If you are involved in an accident that results in a personal injury settlement, you may have to pay taxes on your award.
How much you’ll pay largely depends on the type of award you receive, as well as how the settlement classifies your damages.
In this article, we’ll go over which portions of a personal injury settlement are taxable.
We’ll also discuss steps you can take to reduce the tax burden of your personal injury settlement.
Are Personal Injury Settlements Taxable?
Personal injury settlements are comprised of several different awards for various harms caused by an accident.
After a car accident, for example, an insurance company might offer you a settlement that includes $10,000 to cover your medical bills, $5,000 to repair your car, and $1,000 to cover lost wages.
The IRS will then consider each of these awards separately for tax purposes.
Notably, under current U.S. tax law, damages awarded due to physical injuries are non-taxable.
However, almost everything else is fair game as far as taxes are concerned.
For this reason, all of the following sources count as income for tax purposes, and are therefore taxable:
- Any damages that were not awarded due to physical injuries, such as costs related to repairing your car.
- Punitive damages.
- Lost wages or profits (which should be listed as “wages” and “business income,” respectively).
- Any interest gained from the settlement.
You will also have to return, in full, any tax deductions for medical expenses that the settlement itself compensated for.
For example, if you had surgery on your leg after a traffic accident, you may be able to write off that surgery on your taxes for that year.
However, if you receive a personal injury settlement in the following year to pay for that surgery, you might have to pay back the money that you previously wrote off.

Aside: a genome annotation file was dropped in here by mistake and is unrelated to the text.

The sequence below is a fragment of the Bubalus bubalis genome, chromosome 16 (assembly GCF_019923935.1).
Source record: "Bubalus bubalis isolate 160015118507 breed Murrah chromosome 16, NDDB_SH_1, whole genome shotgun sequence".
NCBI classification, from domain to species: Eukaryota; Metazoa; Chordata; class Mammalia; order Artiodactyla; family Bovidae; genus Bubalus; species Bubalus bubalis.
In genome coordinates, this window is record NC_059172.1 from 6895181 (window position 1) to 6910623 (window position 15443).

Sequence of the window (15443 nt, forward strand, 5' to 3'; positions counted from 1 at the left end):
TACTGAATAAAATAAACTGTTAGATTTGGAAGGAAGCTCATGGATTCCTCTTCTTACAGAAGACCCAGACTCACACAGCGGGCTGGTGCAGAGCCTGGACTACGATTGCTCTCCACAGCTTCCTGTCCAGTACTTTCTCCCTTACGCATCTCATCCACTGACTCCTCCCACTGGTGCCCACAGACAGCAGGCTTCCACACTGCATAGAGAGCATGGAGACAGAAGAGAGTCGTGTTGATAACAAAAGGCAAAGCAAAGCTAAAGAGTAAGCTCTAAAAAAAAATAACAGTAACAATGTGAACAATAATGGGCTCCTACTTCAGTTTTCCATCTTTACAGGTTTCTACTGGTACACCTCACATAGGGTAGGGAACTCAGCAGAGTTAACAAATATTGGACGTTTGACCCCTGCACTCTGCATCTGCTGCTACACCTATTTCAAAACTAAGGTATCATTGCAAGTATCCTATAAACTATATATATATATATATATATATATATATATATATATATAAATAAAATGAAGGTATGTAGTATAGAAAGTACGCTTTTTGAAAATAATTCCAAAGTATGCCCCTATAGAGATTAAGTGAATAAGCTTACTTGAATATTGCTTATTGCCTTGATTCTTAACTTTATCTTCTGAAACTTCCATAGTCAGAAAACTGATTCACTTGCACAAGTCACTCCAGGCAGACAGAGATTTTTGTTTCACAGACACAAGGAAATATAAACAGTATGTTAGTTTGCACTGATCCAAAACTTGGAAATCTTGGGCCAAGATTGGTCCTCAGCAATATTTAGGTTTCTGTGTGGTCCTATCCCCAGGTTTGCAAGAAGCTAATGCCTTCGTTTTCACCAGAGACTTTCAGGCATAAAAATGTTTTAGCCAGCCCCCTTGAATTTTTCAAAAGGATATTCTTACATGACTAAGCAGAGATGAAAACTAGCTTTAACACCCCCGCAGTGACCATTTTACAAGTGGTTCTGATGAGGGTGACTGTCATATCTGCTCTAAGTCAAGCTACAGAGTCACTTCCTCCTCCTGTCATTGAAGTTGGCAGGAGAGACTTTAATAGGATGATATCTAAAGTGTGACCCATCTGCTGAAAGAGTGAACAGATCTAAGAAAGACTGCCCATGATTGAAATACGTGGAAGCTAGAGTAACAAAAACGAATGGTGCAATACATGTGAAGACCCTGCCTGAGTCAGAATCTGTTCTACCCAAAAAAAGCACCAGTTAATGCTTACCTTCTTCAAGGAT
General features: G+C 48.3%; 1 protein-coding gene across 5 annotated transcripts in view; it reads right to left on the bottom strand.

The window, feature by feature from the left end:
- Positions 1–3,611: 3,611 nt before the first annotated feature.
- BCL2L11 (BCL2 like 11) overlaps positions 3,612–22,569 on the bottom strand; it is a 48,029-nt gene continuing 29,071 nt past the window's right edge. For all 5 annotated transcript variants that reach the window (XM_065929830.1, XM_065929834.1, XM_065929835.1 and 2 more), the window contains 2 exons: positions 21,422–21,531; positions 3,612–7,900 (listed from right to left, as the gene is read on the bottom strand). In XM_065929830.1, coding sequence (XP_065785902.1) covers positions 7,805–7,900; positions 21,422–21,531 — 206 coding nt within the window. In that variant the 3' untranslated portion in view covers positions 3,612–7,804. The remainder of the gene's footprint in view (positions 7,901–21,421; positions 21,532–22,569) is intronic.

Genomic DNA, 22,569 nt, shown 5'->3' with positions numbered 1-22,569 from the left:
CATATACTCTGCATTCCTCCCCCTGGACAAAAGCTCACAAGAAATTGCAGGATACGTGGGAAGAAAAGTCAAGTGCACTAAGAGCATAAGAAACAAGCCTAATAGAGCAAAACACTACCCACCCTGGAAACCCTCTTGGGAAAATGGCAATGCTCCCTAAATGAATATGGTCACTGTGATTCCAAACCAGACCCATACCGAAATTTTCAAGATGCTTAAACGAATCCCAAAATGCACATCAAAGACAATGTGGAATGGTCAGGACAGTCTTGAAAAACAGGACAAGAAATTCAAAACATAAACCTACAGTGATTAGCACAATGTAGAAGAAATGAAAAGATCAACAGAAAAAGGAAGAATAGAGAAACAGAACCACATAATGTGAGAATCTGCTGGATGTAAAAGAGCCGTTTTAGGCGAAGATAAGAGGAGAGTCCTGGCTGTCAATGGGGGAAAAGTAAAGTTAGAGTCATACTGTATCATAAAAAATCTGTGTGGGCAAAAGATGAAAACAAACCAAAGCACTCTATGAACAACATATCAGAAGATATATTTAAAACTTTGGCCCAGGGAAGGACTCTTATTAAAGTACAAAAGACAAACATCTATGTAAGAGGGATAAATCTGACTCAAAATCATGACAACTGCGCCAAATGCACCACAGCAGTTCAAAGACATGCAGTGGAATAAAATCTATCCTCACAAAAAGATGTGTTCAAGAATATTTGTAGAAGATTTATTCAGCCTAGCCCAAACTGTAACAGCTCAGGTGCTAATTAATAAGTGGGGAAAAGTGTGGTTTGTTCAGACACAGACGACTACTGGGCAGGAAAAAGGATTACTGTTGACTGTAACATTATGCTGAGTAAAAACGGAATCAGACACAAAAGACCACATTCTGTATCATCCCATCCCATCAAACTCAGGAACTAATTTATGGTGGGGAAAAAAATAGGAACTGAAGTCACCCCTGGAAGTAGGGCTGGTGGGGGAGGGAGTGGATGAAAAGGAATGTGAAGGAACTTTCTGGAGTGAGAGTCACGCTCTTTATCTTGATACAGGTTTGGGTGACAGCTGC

Why are personal property damages taxable?
The 2018 Trump tax law has lead to a number of changes in how the IRS taxes personal injury settlements.
The biggest change is that the IRS can now collect taxes on damages awarded due to non-physical harms, which were previously not viewed as income.
For example, if you experience insomnia or headaches due to emotional distress caused by an accident, an award for those damages may or may not be taxable depending on whether your settlement categorizes them as “physical” or “non-physical.”
However, this is a complicated distinction that varies from case to case.
For example, if you are awarded damages due to emotional distress caused by physical harm, those damages may be taxable.
However, if the damages were awarded for the physical harm alone, you wouldn’t have to pay taxes on them.
Because of how this new law works, presenting a clear, concise argument in court is more important than ever.
For this reason, you should always talk about the exact phrasing of your argument with your lawyer before heading to court.
Further, you should make sure to ask about the possible tax consequences of your settlement before making any final decisions in your case.
How Can I Reduce My Tax Burden?
Under the current U.S. tax laws, there are a few things you can do to reduce the tax burden of your personal injury settlement.
For example, it is usually in your best interests to emphasize the physical nature of your damages to the court rather than emotional or punitive damages.
However, the best thing you can do to reduce your tax burden is still working closely with an experienced Virginia personal injury lawyer.
Since personal injury cases are so fact-specific, only an attorney can properly advise you on the best course to take in your case.